Where is the conservative outrage over the Bush Administration's recent judicial activism attempting to overturn the Death With Dignity Act, a piece of state legislation that was twice approved by Oregonian voters? The same culture of life that animates the core of opposition to Roe v Wade also seems to drive the bid to bring this case before the Supreme Court, regardless of its status as duly created law or relation to Constitutional rights.

Assuming their opposition to the action of bringing the assisted suicide case to SCOTUS, libertarians and moderates aren't following the nuanced approach to governance that they apply to abortion — blending the actions of the branches so as to conform with the popular will. First of all, I'd suggest that Bill inadequately justifies his accusation of hypocrisy by vaguely referencing the "core of opposition"; to my experience, most of that core would readily admit that the legal process is a matter of convenience. Still others, such as myself, would overturn Roe and, realizing the danger of the contradiction, argue for other approaches than judicial when it comes to assisted suicide.

The important point is that social conservatives don't have to be consistent when it comes to government theory. Indeed, the libertarian/moderate complaint on the table is that conservatives have political goals beyond the strict operation of the government. Only from the libertarian point of view is it inconsistent to support the culture of life regardless of means, which is to repeat what I implied above: libertarians/moderates aren't futilely holding out a hand of compromise, rather they are every bit as contentious toward those whom they are "in agreement with, annoyed by, affectionately bemused by, embarrassed for or respectfully tolerant of."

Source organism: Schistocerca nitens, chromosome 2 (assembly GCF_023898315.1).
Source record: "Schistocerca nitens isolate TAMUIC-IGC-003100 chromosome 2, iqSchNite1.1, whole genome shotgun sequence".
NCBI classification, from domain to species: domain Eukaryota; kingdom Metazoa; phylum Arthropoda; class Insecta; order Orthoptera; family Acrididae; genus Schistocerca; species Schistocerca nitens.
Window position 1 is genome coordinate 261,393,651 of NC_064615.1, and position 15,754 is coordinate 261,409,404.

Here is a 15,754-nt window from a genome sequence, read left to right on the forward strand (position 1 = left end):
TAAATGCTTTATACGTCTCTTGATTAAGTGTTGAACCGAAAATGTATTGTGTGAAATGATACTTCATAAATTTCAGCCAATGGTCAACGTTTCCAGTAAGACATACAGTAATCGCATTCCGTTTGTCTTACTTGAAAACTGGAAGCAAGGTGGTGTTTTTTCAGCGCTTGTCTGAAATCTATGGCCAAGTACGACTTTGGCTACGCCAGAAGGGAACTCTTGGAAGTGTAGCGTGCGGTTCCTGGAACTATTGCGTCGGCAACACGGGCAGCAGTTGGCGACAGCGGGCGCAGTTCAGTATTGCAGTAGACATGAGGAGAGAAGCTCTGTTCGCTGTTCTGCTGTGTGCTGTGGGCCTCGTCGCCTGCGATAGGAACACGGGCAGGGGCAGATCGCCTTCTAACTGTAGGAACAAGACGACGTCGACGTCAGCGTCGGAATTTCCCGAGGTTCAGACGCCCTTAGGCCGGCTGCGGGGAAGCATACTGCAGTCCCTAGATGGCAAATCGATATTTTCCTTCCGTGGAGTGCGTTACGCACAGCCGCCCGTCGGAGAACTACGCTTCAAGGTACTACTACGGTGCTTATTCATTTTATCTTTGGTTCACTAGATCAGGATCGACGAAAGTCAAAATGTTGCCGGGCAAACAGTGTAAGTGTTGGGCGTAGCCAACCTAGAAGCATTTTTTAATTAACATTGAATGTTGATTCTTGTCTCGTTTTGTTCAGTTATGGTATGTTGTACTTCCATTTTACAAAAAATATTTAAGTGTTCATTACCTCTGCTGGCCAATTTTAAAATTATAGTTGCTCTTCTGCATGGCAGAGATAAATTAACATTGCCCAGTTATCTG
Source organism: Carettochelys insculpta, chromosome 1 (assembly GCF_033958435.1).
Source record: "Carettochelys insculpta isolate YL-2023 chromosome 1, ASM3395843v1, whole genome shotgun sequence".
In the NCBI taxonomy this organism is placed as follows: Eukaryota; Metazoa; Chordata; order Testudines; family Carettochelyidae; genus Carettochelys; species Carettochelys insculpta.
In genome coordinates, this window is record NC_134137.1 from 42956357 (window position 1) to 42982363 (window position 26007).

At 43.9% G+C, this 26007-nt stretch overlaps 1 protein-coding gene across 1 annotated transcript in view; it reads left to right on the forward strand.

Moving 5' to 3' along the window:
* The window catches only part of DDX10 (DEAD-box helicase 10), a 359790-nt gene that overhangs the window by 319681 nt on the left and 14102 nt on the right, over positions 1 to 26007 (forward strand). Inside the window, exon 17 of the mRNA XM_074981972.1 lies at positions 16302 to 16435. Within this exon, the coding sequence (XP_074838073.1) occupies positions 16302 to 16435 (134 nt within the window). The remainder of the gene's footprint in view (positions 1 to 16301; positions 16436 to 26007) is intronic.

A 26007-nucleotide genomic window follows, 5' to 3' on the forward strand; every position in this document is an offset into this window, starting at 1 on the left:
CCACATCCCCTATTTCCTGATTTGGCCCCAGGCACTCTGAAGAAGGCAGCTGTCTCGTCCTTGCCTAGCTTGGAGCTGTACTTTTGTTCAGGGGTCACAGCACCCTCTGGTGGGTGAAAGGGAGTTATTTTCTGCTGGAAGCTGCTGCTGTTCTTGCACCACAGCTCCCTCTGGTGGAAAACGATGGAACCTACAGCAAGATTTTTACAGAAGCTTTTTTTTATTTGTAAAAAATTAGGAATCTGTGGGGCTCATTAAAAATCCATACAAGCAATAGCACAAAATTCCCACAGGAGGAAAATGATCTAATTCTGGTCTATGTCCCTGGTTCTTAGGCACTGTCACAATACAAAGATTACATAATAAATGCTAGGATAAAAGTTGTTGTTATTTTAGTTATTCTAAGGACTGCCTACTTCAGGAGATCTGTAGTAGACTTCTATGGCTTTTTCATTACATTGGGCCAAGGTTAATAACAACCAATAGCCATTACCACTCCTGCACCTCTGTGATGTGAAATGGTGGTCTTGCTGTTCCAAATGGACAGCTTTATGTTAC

And their motive is no more pure when it comes to government theory. The motive that so often seems to underlie the libertarian approach to government is directly related to the need for murder to be criminalized: if social conservatives (and liberals) can no longer "impose" their morality through government, then libertarians can ignore them. The "marketplace of honest debate" need be no more than a form of entertainment when the urge to argue arises.

That brings us to the third problem with Bill's argument. The great unsung genius of our system of government is that it makes discourse matter. It gives stakes to the spirited debate in the public square. If libertarians win the argument that government "shouldn't be a tool to legislate morality," the essential tension that enables the government to bind us in an environment of mutual respect is gone, and with it our society.

And so, to end on a note of shared principle, I agree with Bill that we've strayed too far from the priority of "decentralized localities to decide the mores and taboos of particular regions," mostly because it would disperse the stakes involved with each particular fight. Political victory — on the lowest level possible for a given issue — is a necessary currency in the marketplace of ideas, even when one of those ideas is that it is alright to legislate morality.

Posted by Justin Katz at March 11, 2005 5:38 PM
Libertarians vs. Social Conservatives